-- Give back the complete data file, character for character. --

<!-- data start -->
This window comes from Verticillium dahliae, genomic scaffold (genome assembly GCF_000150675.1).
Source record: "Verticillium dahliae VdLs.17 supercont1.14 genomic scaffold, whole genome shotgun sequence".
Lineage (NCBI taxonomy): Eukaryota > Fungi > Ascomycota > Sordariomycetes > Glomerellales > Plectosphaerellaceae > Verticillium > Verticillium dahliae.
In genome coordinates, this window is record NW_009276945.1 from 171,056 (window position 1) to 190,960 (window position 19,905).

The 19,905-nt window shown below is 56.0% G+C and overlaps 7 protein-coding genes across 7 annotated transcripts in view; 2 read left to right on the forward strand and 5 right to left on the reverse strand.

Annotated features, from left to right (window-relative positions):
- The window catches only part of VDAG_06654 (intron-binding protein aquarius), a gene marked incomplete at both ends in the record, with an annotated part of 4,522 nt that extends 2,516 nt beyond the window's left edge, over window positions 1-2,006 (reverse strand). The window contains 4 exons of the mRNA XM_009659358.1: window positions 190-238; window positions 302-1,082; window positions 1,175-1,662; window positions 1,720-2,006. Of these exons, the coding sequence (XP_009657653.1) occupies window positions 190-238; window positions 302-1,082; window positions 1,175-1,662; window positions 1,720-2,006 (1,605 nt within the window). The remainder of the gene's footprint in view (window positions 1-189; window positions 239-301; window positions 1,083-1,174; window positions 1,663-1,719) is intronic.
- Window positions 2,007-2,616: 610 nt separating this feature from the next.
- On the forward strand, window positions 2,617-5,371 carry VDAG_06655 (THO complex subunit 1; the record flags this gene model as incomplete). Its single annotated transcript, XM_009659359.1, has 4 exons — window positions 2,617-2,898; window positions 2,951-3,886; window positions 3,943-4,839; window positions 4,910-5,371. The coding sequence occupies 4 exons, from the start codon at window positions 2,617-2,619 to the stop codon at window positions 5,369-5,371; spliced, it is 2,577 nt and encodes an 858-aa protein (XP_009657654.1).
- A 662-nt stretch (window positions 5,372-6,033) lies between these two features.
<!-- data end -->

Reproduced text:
This window comes from Verticillium dahliae, genomic scaffold (genome assembly GCF_000150675.1).
Source record: "Verticillium dahliae VdLs.17 supercont1.14 genomic scaffold, whole genome shotgun sequence".
Lineage (NCBI taxonomy): Eukaryota > Fungi > Ascomycota > Sordariomycetes > Glomerellales > Plectosphaerellaceae > Verticillium > Verticillium dahliae.
In genome coordinates, this window is record NW_009276945.1 from 171,056 (window position 1) to 190,960 (window position 19,905).

The 19,905-nt window shown below is 56.0% G+C and overlaps 7 protein-coding genes across 7 annotated transcripts in view; 2 read left to right on the forward strand and 5 right to left on the reverse strand.

Annotated features, from left to right (window-relative positions):
- The window catches only part of VDAG_06654 (intron-binding protein aquarius), a gene marked incomplete at both ends in the record, with an annotated part of 4,522 nt that extends 2,516 nt beyond the window's left edge, over window positions 1-2,006 (reverse strand). The window contains 4 exons of the mRNA XM_009659358.1: window positions 190-238; window positions 302-1,082; window positions 1,175-1,662; window positions 1,720-2,006. Of these exons, the coding sequence (XP_009657653.1) occupies window positions 190-238; window positions 302-1,082; window positions 1,175-1,662; window positions 1,720-2,006 (1,605 nt within the window). The remainder of the gene's footprint in view (window positions 1-189; window positions 239-301; window positions 1,083-1,174; window positions 1,663-1,719) is intronic.
- Window positions 2,007-2,616: 610 nt separating this feature from the next.
- On the forward strand, window positions 2,617-5,371 carry VDAG_06655 (THO complex subunit 1; the record flags this gene model as incomplete). Its single annotated transcript, XM_009659359.1, has 4 exons — window positions 2,617-2,898; window positions 2,951-3,886; window positions 3,943-4,839; window positions 4,910-5,371. The coding sequence occupies 4 exons, from the start codon at window positions 2,617-2,619 to the stop codon at window positions 5,369-5,371; spliced, it is 2,577 nt and encodes an 858-aa protein (XP_009657654.1).
- A 662-nt stretch (window positions 5,372-6,033) lies between these two features.